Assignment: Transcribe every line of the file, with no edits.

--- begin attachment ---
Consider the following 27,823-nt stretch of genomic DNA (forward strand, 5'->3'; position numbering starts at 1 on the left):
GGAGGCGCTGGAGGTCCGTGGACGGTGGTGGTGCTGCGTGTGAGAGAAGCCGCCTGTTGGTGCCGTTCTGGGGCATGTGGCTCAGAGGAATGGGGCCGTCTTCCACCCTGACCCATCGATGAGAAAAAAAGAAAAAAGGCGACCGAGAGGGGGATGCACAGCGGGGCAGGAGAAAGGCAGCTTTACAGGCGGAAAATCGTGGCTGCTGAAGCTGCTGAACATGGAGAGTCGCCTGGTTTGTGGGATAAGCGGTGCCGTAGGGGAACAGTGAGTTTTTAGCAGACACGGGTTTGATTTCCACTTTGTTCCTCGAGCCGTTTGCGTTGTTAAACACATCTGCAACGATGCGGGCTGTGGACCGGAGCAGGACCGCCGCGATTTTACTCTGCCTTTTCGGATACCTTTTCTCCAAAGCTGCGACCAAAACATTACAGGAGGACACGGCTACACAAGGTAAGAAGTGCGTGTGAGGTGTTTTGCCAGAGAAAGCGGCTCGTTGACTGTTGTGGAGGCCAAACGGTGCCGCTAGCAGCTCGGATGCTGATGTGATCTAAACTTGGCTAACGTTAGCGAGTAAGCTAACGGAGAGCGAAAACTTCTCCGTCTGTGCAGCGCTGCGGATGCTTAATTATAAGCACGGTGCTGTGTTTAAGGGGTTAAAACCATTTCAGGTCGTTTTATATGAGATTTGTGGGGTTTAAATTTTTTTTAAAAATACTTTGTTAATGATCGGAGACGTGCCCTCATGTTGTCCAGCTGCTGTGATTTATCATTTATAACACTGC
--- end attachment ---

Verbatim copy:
Consider the following 27,823-nt stretch of genomic DNA (forward strand, 5'->3'; position numbering starts at 1 on the left):
GGAGGCGCTGGAGGTCCGTGGACGGTGGTGGTGCTGCGTGTGAGAGAAGCCGCCTGTTGGTGCCGTTCTGGGGCATGTGGCTCAGAGGAATGGGGCCGTCTTCCACCCTGACCCATCGATGAGAAAAAAAGAAAAAAGGCGACCGAGAGGGGGATGCACAGCGGGGCAGGAGAAAGGCAGCTTTACAGGCGGAAAATCGTGGCTGCTGAAGCTGCTGAACATGGAGAGTCGCCTGGTTTGTGGGATAAGCGGTGCCGTAGGGGAACAGTGAGTTTTTAGCAGACACGGGTTTGATTTCCACTTTGTTCCTCGAGCCGTTTGCGTTGTTAAACACATCTGCAACGATGCGGGCTGTGGACCGGAGCAGGACCGCCGCGATTTTACTCTGCCTTTTCGGATACCTTTTCTCCAAAGCTGCGACCAAAACATTACAGGAGGACACGGCTACACAAGGTAAGAAGTGCGTGTGAGGTGTTTTGCCAGAGAAAGCGGCTCGTTGACTGTTGTGGAGGCCAAACGGTGCCGCTAGCAGCTCGGATGCTGATGTGATCTAAACTTGGCTAACGTTAGCGAGTAAGCTAACGGAGAGCGAAAACTTCTCCGTCTGTGCAGCGCTGCGGATGCTTAATTATAAGCACGGTGCTGTGTTTAAGGGGTTAAAACCATTTCAGGTCGTTTTATATGAGATTTGTGGGGTTTAAATTTTTTTTAAAAATACTTTGTTAATGATCGGAGACGTGCCCTCATGTTGTCCAGCTGCTGTGATTTATCATTTATAACACTGC